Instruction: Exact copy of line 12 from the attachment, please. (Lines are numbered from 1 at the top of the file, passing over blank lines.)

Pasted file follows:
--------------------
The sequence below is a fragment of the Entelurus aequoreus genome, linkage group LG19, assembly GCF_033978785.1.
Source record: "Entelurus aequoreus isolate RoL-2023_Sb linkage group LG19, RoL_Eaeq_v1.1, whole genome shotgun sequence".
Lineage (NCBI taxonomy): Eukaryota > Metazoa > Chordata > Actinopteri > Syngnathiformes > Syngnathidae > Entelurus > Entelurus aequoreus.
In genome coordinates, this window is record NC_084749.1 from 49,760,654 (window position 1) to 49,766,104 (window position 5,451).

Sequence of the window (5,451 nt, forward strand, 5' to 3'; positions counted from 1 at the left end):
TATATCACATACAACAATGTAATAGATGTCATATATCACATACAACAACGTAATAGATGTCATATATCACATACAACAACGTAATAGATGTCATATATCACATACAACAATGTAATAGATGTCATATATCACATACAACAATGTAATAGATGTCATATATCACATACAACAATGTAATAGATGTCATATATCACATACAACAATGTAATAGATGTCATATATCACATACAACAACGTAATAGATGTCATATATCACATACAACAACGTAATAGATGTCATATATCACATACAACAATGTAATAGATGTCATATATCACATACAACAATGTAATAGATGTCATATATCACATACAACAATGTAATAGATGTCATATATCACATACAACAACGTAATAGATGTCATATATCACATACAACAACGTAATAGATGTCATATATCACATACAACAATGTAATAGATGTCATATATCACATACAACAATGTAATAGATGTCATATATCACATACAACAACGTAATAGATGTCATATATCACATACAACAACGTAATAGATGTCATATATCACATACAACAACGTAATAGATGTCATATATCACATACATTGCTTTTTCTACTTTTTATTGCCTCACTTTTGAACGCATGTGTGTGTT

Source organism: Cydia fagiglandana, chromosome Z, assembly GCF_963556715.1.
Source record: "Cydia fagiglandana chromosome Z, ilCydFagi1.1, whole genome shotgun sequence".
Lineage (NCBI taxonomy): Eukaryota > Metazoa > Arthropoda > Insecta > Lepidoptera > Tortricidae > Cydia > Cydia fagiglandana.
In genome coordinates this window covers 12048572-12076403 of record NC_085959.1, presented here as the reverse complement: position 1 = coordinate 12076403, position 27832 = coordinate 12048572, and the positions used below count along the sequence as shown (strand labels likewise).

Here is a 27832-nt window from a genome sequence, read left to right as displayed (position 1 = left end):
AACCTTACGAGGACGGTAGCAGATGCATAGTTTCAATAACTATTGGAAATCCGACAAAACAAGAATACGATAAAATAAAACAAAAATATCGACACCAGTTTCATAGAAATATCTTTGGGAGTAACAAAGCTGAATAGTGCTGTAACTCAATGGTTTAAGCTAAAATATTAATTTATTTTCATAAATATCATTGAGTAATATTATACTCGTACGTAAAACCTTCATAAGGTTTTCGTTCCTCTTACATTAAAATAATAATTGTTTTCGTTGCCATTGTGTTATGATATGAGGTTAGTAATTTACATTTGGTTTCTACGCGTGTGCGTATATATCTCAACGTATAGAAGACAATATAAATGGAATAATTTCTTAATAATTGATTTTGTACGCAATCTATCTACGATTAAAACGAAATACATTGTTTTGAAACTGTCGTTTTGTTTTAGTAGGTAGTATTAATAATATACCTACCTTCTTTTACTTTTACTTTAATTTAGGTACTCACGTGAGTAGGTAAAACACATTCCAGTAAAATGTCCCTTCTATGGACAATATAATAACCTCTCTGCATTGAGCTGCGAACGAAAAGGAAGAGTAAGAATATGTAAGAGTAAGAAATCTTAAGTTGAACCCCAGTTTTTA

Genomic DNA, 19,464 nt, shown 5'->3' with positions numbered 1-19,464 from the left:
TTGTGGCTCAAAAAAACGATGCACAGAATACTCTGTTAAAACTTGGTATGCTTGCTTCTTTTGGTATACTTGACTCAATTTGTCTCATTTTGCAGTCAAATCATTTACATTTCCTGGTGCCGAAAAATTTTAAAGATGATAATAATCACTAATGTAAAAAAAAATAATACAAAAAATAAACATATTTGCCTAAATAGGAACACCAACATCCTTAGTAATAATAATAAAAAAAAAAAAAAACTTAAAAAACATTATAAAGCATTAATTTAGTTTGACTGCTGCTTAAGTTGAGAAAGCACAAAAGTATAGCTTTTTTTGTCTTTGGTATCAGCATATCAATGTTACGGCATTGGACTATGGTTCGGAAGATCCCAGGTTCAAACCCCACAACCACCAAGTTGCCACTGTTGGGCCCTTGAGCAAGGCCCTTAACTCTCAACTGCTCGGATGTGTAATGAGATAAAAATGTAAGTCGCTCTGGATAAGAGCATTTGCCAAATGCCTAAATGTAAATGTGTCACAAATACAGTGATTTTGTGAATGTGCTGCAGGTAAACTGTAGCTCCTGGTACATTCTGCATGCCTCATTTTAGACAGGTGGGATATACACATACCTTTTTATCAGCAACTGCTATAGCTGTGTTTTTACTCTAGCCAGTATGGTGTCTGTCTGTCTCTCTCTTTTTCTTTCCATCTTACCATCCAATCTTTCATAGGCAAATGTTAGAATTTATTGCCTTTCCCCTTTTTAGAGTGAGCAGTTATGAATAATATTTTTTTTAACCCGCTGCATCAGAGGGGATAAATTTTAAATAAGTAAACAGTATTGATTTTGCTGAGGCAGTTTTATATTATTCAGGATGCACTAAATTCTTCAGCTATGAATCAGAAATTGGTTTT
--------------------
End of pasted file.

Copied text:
AACCTTACGAGGACGGTAGCAGATGCATAGTTTCAATAACTATTGGAAATCCGACAAAACAAGAATACGATAAAATAAAACAAAAATATCGACACCAGTTTCATAGAAATATCTTTGGGAGTAACAAAGCTGAATAGTGCTGTAACTCAATGGTTTAAGCTAAAATATTAATTTATTTTCATAAATATCATTGAGTAATATTATACTCGTACGTAAAACCTTCATAAGGTTTTCGTTCCTCTTACATTAAAATAATAATTGTTTTCGTTGCCATTGTGTTATGATATGAGGTTAGTAATTTACATTTGGTTTCTACGCGTGTGCGTATATATCTCAACGTATAGAAGACAATATAAATGGAATAATTTCTTAATAATTGATTTTGTACGCAATCTATCTACGATTAAAACGAAATACATTGTTTTGAAACTGTCGTTTTGTTTTAGTAGGTAGTATTAATAATATACCTACCTTCTTTTACTTTTACTTTAATTTAGGTACTCACGTGAGTAGGTAAAACACATTCCAGTAAAATGTCCCTTCTATGGACAATATAATAACCTCTCTGCATTGAGCTGCGAACGAAAAGGAAGAGTAAGAATATGTAAGAGTAAGAAATCTTAAGTTGAACCCCAGTTTTTA